On October 23 along with the highly-anticipated announcement of the iPad 4, Apple rolled out new Macintosh computers that for the first time in an Apple product pairs an SSD with a conventional HDD to get the best combination of capacity, speed, and price. The company calls this its Fusion Drive, not to be confused with Fusion-io’s highly-regarded products.
The SSD Guy did not attend the announcement, and there is little on the Apple website. I contacted Apple, and they don’t have very much detail to share at this time. This is important to note, since several bloggers are currently posting their guesses of how the Fusion Drive works – these guesses must be taken with a grain of salt. The most informed appears to be on the Anandtech site.
Apple does explain that flash management is handled by the operating system. This approach is similar to that used by Intel for its Rapid Store Technology (RST), a critical part of the Ultrabook roll-out. RST, which is a part of the Intel-supplied Windows-compatible drivers, manages an SSD cache to accelerate an HDD in the Ultrabook.
The AnandTech review makes it sound as if the device uses a less-sophisticated rendition of tiering, in which data either resides in the SSD or in the HDD, but is never copied, with all software residing permanently within the SSD. This is a highly inefficient use of a costly resource.
In its promotional pieces Apple says: “Fusion Drive automatically and dynamically moves frequently used files to Flash storage for quicker access, while infrequently used items move to the hard disk.” This may only apply to data files, but not to software.
The Fusion Drive’s performance looks pretty good, and is illustrated in this post’s graphic, which compares the Fusion Drive’s performance in a Mac Mini against a Mac Mini using a standard 5,400 RPM HDD. A 4GB folder can be copied 3.7 times as fast (in other words it takes 27% as much time as with the standard HDD) and a photo can be imported 3.6 times as fast (or in 28% of the time that an HDD would take.) The system boot is twice as fast.
It seems odd that Apple would choose to use this unsophisticated approach which would force the design to pair a relatively large 128GB SSD with an HDD. One of the major benefits of caching (the approach used by Windows-based solutions and hybrid drives) is that you can get by with a very small (i.e. inexpensive) SSD, so that the price of the combined HDD-SSD system is relatively close to that of an HDD. At today’s prices Apple’s 128GB SSD is likely to cost roughly twice as much as the terabyte HDD it’s teamed with. Compare this to Intel’s RST that gets by with a minimum of 18.6GB of SSD, or NVELO’s 16GB minimum for its Dataplex. The recently-announced hybrid drives from Seagate and WD sport 16GB of NAND flash as well, Toshiba’s has 8GB, and Seagate’s popular original Momentus XT hybrid which has been shipping since mid-2010 performs well with only 8GB.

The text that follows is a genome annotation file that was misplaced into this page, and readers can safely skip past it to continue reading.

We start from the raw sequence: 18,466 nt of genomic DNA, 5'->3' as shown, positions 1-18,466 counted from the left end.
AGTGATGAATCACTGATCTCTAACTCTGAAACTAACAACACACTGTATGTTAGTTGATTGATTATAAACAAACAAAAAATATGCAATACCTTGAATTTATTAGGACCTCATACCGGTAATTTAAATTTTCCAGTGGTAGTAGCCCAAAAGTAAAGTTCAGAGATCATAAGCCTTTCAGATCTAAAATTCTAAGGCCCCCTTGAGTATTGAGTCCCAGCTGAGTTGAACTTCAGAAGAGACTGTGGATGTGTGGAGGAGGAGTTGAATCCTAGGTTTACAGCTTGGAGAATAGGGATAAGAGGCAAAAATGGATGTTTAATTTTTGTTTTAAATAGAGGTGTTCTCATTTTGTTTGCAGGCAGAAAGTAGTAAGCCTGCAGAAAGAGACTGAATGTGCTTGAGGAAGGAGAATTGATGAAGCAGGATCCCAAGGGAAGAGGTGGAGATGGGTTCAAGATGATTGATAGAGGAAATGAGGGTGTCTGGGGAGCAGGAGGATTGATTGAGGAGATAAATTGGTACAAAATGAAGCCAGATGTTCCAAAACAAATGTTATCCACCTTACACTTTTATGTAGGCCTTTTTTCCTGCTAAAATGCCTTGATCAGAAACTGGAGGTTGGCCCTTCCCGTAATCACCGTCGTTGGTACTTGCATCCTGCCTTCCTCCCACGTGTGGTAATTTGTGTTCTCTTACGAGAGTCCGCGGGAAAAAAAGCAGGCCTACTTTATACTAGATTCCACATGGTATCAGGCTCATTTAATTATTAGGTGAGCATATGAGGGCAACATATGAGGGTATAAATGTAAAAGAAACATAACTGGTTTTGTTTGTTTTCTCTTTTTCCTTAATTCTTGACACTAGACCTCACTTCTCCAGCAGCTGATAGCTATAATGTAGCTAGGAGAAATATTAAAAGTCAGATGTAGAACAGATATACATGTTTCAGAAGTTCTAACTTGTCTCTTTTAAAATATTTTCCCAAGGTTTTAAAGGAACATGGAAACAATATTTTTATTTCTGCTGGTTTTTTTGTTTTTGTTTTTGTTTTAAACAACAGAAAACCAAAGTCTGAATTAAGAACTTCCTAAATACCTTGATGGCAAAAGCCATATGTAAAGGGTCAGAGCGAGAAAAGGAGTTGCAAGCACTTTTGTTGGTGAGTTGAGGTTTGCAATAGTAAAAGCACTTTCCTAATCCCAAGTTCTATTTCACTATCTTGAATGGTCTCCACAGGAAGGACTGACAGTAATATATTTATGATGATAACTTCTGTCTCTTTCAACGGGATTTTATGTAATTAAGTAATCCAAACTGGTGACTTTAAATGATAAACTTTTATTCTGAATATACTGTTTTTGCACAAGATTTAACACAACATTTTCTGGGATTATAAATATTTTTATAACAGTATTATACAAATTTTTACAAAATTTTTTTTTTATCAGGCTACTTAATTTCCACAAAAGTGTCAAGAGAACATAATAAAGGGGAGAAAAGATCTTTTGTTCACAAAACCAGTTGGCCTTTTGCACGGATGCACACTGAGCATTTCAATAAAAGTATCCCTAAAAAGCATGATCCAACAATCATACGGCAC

According to Apple: “Fusion Drive is an innovative new storage option that gives customers the performance of flash storage and the capacity of a hard drive. It combines 128GB of flash with a standard 1TB or 3TB hard drive to create a single storage volume that intelligently manages files to optimize read and write performance. Fusion Drive adapts to the way you use your iMac and automatically moves the files and apps you use most often to flash storage to enable faster performance and quicker access.”
It’s unfortunate for everyone that Apple chose to use the name “Fusion” for its fast storage. This will doubtlessly lead to confusion about whether or not Fusion-io played a role in this system.
3 thoughts on “Apple’s Fusion Drive – An SSD Cache for the Macintosh”
In terms of power consumption, speed, capacity, effectiveness of cache algorithms and degradation over time, which do you think is better? Using a hybrid hdd or a drive with an SSD cache?
Ben, This is a really tough question to answer.
Some caches use a copy-back or a write-through policy, either of which increases flash writes making a larger cache desirable, or perhaps even SLC. Others preserve the life of the NAND by using a read-only approach. This will have a lower hit rate (although how low it is depends on the application) increasing power consumption and providing slower performance. So you’re trading off performance and power consumption against cost and lifetime.
I don’t think there’s a hard-and-fast rule that I can give you for hybrids vs. external caches, but I believe that the Apple approach, which doesn’t move code around, is an expensive way to go that probably results in very low wear, but may not provide significantly better performance than a much smaller SSD managed with a more sophisticated algorithm.
Hope that helps.
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